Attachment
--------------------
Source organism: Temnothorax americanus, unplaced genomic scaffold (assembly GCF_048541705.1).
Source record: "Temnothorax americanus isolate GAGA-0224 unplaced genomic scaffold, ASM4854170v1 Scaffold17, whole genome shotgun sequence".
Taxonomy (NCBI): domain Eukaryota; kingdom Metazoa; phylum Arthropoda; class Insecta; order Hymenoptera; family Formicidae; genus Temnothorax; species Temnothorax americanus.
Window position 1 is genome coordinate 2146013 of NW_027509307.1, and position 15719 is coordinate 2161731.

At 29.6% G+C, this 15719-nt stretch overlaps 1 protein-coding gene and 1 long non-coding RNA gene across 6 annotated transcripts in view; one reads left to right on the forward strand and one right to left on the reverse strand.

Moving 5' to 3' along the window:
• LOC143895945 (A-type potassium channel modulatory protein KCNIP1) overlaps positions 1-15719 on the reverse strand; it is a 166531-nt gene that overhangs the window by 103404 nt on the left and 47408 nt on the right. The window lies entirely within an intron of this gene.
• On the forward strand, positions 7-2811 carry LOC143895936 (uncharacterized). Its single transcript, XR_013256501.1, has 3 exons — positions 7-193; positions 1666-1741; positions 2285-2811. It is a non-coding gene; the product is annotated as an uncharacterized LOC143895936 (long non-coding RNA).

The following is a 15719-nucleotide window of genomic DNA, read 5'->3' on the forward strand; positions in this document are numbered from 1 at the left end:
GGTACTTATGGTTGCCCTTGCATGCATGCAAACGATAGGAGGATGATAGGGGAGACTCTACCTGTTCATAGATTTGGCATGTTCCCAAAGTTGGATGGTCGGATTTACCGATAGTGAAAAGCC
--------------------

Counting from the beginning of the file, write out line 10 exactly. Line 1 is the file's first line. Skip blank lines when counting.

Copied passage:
GGTACTTATGGTTGCCCTTGCATGCATGCAAACGATAGGAGGATGATAGGGGAGACTCTACCTGTTCATAGATTTGGCATGTTCCCAAAGTTGGATGGTCGGATTTACCGATAGTGAAAAGCC